Urban form and air quality in U.S. metropolitan and megapolitan areas

UNCG Author/Contributor (non-UNCG co-authors, if there are any, appear on document)
Bradley J.F. Bereitschaft (Creator)
The University of North Carolina at Greensboro (UNCG )
Web Site: http://library.uncg.edu/
Keith Debbage

Abstract: The spatial form, or morphology, of urban areas may significantly affect the anthropogenic production of air pollutants. This dissertation explores the relationships between air quality and urban form at the metropolitan and megapolitan (multi-metropolitan) scale. Urban form was quantified for 86 metropolitan and 19 megapolitan areas using both pre-existing sprawl indices and multiple spatial metrics derived from remotely sensed landcover data. Air quality was assessed by measuring several key air pollutants, including the ambient concentration of ozone (O3), the non-point source emissions of the two O3 precursors nitrogen oxides (NOx) and volatile organic compounds (VOCs), the ambient concentration and non-point source emissions of fine particulate matter (PM2.5) and coarse particulate matter (PM10), and the mobile emissions of carbon dioxide (CO2). The ambient concentrations of air pollutants were averaged over the 5-year period 1998 to 2002. While controlling for industrial emissions, climate, population and geographic area, multiple linear regression was used to evaluate the degree of association between measures of urban form and air quality. The results suggest that urban form has a measurable impact on both the non-point source emission and ambient concentration of air pollution. Urban areas that exhibited more "sprawl-like" urban forms (i.e. lower residential density, less street network connectivity, less contiguous urban development) generally had higher non-point source emissions and/ or ambient concentrations of air pollution. Pre-existing sprawl indices were most significantly associated with ambient concentrations, while two spatial-metrics based measures of urban structure, urban "continuity" and urban "shape complexity," were most significantly associated with non-point source emissions. The relationships between measures of urban form calculated using spatial metrics and air pollution were most significant at the metropolitan scale. The extent of the urban area (i.e. high versus low urban threshold), however, did not significantly affect the associations between urban form, as assessed using spatial metrics, and air pollution. Understanding the relationships between urban form and air quality is an important step in identifying effective urban land use configurations and developing healthier cities.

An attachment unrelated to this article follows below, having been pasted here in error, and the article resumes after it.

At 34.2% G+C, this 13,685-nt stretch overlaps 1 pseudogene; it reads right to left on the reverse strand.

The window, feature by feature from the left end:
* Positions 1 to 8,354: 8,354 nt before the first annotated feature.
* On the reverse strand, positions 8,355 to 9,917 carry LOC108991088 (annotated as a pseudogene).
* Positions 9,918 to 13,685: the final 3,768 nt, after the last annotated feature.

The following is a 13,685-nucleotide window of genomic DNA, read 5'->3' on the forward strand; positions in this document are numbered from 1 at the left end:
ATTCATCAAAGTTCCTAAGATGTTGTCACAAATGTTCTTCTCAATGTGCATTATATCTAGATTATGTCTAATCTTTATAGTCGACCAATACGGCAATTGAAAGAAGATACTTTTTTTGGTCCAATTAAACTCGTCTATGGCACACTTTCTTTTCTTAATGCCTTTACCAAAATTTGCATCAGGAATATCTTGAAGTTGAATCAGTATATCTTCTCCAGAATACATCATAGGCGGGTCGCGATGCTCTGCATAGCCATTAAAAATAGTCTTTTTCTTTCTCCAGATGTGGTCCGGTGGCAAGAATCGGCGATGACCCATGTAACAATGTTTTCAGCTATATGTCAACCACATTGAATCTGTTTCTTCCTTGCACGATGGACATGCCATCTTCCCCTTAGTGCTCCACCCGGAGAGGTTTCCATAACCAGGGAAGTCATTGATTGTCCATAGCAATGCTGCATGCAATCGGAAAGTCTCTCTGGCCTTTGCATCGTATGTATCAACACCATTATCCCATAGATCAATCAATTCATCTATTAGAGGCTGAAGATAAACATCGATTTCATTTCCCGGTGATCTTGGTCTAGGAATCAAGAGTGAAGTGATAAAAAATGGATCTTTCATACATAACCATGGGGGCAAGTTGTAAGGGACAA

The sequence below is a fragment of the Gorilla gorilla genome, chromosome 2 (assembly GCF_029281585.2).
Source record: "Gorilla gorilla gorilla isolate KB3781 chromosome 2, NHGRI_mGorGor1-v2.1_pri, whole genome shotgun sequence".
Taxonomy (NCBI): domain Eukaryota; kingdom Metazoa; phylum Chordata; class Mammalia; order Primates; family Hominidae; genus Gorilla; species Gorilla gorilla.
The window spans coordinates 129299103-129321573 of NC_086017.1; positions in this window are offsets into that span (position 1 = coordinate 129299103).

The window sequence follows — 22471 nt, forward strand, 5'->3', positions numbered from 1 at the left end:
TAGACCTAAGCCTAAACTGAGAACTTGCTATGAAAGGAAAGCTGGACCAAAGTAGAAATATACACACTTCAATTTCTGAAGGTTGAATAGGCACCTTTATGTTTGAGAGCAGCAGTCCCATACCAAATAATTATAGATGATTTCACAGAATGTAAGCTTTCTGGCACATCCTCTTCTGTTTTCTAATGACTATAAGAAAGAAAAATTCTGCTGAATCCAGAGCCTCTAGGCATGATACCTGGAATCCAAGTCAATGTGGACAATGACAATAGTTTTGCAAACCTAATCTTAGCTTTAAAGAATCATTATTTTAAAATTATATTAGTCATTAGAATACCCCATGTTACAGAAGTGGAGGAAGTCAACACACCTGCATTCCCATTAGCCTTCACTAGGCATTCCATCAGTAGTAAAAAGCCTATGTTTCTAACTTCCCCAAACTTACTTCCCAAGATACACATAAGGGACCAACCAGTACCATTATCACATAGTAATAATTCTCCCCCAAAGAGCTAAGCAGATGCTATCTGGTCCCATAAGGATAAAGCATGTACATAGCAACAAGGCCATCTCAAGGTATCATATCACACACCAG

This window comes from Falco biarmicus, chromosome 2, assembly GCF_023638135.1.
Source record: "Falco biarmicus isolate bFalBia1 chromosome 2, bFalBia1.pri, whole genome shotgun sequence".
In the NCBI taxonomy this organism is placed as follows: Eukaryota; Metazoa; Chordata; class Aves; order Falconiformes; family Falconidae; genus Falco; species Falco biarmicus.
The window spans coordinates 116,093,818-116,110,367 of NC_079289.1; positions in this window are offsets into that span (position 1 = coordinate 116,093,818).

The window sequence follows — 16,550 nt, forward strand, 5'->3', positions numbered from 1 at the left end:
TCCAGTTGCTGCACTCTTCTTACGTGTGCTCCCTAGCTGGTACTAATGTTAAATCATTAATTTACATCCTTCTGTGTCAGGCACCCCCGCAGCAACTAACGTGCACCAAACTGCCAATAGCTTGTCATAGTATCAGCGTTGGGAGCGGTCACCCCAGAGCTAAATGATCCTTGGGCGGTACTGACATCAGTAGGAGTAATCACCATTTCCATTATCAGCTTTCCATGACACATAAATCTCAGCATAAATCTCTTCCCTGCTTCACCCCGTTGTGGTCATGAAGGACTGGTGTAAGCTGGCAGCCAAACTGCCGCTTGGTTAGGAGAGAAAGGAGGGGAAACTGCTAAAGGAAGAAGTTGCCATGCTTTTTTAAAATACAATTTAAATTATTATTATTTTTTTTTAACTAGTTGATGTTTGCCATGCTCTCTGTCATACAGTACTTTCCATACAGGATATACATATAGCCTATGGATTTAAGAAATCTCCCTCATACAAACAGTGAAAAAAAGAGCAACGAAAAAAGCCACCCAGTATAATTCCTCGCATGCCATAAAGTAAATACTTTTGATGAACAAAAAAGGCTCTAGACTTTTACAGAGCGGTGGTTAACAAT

Additional Information

Language: English
Date: 2011
Air quality, Megapolitan, Sprawl, Urban form, Urban morphology, Urban sprawl
Regional planning
Sustainable urban development
Air $x Pollution $z United States
Metropolitan areas $z United States
Urban pollution $z United States

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